The processor 150 can also be programmed to trigger an alarm when the processor identifies the first condition wherein the probe 22 is inserted into the subject without a probe cover. For instance, a flashing light may be displayed on the display 30 of the thermometer 20 indicating to the practitioner that the probe 22 has been improperly inserted into the subject. If the processor 150 identifies this first condition, the thermometer 20 will continue to prevent power from being supplied to the temperature sensor 122 so that the thermometer cannot measure the temperature of the subject. The display 30 may further prompt the practitioner to clean the probe 22 before properly reinserting the probe into the patient with a probe cover. By alerting the practitioner to clean the probe 22 and place a probe cover over the probe before the thermometer 20 is used again, the potential cross-contamination that occurs when the thermometer is used after it has been inserted into a subject without a probe cover is minimized.

In the first illustrated embodiment, the probe sensor 130 comprises a capacitive electronic sensor component C (FIG. 6). Thus, the capacitive sensor 130 measures a capacitance at the distal end of the probe 22. The capacitive sensor 130 has an idle capacitance when the probe 22 is not inserted into the subject. When the probe 22 is inserted into the subject and not received in the probe cover 32, the capacitive sensor 130 undergoes a first change in capacitance. This first change in capacitance is caused by a change in capacitance value as a result of the probe being in direct contact with the subject.

When the probe 22 is received in the probe cover 32 and inserted into the subject, the capacitive sensor 130 undergoes a second change in capacitance, however, not as large in magnitude as the first change. This second change in capacitance is caused by a smaller increase in capacitance due to the insulating layer created by the probe cover material. As described above, the changes in capacitance can be monitored through the display 30.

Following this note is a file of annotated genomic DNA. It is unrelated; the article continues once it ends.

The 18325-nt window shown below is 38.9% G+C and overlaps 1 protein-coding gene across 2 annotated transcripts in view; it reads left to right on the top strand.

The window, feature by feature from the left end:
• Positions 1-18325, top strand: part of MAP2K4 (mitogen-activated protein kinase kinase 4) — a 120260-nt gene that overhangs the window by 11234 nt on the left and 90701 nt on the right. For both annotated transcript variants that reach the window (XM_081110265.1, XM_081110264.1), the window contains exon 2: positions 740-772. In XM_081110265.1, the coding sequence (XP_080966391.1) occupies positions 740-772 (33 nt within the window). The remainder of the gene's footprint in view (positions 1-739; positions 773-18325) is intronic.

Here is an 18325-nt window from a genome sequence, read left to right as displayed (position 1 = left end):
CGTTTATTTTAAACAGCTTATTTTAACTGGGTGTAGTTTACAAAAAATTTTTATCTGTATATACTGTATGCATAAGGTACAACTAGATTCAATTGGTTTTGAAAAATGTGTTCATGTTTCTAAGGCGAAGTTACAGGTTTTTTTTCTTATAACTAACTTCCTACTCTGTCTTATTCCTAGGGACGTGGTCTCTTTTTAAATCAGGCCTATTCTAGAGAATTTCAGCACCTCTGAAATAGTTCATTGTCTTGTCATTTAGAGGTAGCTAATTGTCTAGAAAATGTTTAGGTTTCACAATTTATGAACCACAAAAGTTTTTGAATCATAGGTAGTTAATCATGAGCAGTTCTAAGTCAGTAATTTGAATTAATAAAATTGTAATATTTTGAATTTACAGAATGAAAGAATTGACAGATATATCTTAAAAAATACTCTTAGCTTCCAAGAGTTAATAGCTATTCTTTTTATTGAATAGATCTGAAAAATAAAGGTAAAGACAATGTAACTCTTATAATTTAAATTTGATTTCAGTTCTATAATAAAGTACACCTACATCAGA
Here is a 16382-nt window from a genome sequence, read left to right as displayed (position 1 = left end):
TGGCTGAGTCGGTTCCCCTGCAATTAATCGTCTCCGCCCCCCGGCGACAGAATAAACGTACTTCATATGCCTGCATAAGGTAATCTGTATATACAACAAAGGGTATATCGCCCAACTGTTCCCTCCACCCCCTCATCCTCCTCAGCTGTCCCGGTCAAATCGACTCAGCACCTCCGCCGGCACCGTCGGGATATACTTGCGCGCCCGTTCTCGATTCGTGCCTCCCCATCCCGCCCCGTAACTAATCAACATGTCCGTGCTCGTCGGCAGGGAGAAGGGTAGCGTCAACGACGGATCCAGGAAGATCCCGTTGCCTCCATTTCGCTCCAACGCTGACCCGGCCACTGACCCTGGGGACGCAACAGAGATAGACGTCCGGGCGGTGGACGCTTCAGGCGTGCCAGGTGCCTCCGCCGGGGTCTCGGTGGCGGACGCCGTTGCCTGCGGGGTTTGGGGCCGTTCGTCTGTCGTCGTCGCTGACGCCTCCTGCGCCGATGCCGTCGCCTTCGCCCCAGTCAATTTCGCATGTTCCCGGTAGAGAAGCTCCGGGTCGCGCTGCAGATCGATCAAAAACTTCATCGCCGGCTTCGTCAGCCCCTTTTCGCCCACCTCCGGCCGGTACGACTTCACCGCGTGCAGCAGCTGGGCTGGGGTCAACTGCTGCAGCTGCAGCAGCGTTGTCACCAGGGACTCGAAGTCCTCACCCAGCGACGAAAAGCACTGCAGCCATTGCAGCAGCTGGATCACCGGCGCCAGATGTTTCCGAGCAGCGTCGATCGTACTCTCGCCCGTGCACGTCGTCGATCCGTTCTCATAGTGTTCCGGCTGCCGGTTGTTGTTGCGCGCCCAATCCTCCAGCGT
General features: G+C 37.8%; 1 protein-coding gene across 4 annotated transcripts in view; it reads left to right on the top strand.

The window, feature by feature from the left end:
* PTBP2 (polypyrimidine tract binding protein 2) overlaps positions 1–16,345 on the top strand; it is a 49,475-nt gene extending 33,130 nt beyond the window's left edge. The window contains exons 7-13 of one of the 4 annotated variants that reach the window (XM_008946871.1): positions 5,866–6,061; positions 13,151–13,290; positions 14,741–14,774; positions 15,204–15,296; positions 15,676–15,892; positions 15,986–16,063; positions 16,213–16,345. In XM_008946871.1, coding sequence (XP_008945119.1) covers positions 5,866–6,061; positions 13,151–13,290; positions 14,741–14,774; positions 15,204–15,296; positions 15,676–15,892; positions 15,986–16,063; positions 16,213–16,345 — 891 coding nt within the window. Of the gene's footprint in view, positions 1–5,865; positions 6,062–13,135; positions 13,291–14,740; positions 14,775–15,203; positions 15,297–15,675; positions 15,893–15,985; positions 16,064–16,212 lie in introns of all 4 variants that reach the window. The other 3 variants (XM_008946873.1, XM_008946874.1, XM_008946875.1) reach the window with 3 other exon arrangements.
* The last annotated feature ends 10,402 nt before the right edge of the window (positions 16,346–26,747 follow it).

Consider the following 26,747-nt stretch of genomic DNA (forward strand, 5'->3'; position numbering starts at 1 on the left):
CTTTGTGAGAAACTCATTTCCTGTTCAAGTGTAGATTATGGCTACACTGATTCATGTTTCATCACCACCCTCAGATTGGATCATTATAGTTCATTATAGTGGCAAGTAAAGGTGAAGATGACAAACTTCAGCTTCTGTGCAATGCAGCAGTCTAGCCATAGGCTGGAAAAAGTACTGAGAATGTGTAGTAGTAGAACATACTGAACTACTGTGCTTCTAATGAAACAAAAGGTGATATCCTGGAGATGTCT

A circuit schematic of the probe sensor 130 is illustrated in FIG. 6. The probe 22 is shown as a capacitor C. As will be understood by a person having skill in the art, a timer 152 (e.g., a 555 timer IC) generates a pulse which is modified by a change in capacitance across the capacitor C. The modified pulse is read by the processor 150 to determine the condition of the probe 22 as described above. By way of example, the pulse read by the processor 150 is measured in hertz (Hz) so that a pulse of about 1200 Hz corresponds to a change in capacitance at the probe 22 of about 20.1 pF. This change signals to the processor 150 that the probe is in the first condition wherein the probe is inserted into the subject without the probe cover 32. And a pulse of about 200 Hz corresponds to a change in capacitance at the probe 22 of about 121 pF. By comparison, this change signals to the processor 150 that the probe is in the second condition wherein the probe is inserted into the subject with the probe cover 32. The pulse frequencies and capacitance corresponding to the first and second conditions can have other values without departing from the scope of the invention.